What did you think when you first saw Duchess Kate each time she walked out of the hospital after giving birth to the three royal bubs? "Well put together" is a phrase that comes to mind.
But that’s not necessarily a good thing, according to actor Keira Knightley. She’s written a piece for a new book of essays called Feminists Don’t Wear Pink (And Other Lies), and it contains details of her own birth – and some observations about Duchess Kate’s postpartum behaviour.
Why would Keira compare her birth to Duchess Kate’s, you might be wondering? Well, Keira’s baby girl Edie was born on 1 May 2015 and Kate gave birth to Princess Charlotte one day later. It seems that Kate was on Keira’s radar as they both navigated those early, ouchy postpartum days.
Reported on by Refinery 29, Keira’s essay gets speedily down to the messy bits of her own birth and questions the wisdom of Kate’s tidy post-baby photo ops.
“My vagina split,” Keira reportedly writes in the first line of her essay The Weaker Sex, which she dedicated to her daughter.
“You came out with your eyes open. Arms up in the air. Screaming. They put you on to me, covered in blood, vernix, your head misshapen from the birth canal. Pulsating, gasping, screaming.”
“You latched on to my breast immediately, hungrily, I remember the pain. The mouth clenched tight around my nipple, light sucking on and sucking out.”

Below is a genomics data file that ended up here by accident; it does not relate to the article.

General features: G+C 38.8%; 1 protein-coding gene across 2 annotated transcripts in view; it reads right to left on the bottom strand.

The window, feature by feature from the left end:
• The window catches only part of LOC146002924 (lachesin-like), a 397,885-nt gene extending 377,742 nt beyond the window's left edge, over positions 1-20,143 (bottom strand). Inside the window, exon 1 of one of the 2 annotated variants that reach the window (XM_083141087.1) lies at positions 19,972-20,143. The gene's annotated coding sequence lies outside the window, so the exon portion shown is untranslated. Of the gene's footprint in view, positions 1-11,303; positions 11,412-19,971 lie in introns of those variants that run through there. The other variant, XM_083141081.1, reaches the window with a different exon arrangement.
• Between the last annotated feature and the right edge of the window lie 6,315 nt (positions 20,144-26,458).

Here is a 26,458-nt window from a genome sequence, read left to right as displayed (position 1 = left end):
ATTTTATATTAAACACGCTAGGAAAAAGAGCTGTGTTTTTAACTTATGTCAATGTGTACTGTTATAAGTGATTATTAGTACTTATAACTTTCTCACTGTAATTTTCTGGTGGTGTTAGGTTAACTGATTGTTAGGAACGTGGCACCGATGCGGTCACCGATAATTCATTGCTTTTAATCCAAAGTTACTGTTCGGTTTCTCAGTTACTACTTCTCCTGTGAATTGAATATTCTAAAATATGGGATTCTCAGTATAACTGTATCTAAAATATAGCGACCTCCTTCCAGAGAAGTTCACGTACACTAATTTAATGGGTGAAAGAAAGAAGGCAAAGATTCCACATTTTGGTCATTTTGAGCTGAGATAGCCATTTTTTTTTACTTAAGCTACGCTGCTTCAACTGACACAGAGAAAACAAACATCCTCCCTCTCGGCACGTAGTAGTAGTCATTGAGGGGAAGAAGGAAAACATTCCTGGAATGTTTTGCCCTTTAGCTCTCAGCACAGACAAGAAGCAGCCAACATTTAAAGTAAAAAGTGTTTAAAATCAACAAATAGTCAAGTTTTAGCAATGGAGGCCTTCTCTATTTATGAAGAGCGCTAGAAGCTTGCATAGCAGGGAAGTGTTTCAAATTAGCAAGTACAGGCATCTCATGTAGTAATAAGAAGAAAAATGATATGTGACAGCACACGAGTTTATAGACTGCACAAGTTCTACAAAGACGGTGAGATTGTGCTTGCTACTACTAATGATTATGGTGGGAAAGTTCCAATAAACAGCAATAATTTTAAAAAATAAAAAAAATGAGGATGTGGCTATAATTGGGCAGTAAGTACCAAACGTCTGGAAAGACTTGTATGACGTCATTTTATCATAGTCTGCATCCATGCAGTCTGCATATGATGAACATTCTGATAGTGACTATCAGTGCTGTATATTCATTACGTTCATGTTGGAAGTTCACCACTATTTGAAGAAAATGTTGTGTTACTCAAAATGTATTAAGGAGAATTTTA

“I remember the shit, the vomit, the blood, the stitches. I remember my battleground. Your battleground and life pulsating. Surviving. And I am the weaker sex? You are?”
“Hide our pain”
Writing about Kate’s birth, Keira ponders the wisdom of the Duchess’ “perfect” postpartum appearance.
“We stand and watch the TV screen. She was out of hospital seven hours later with her face made up and high heels on. The face the world wants to see,” Keira wrote.
“Hide. Hide our pain, our bodies splitting, our breasts leaking, our hormones raging. Look beautiful. Look stylish, don’t show your battleground, Kate.”
“Seven hours after your fight with life and death, seven hours after your body breaks open, and bloody, screaming life comes out. Don’t show. Don’t tell. Stand there with your girl and be shot by a pack of male photographers.”
It’s utterly true that there are some near-impossible standards being modelled by high-profile new mums in the media. But that said, it’s hard to fathom that Kate could do this differently … and it’s unclear (from reading the excerpt) whether Keira’s writing sympathetically or critically. Or both.
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From where this writer stands, it seems that Kate’s protecting herself by showing the media a sanitised view of birth and those postpartum hours.
The world is watching and many are keen to critique her and pick her apart. The glossy veneer minimises those opportunities and fulfils her public obligations pretty efficiently.
Keira Knightley on the other hand, is not constrained by royal protocol nor centuries of tradition. She’s able to mum in her own way, and has up until now chosen to keep her parenting experience fairly hush-hush. Duchess Kate isn’t afforded the same privacy. Both deserve respect and support.
This post originally appeared on Babyology.
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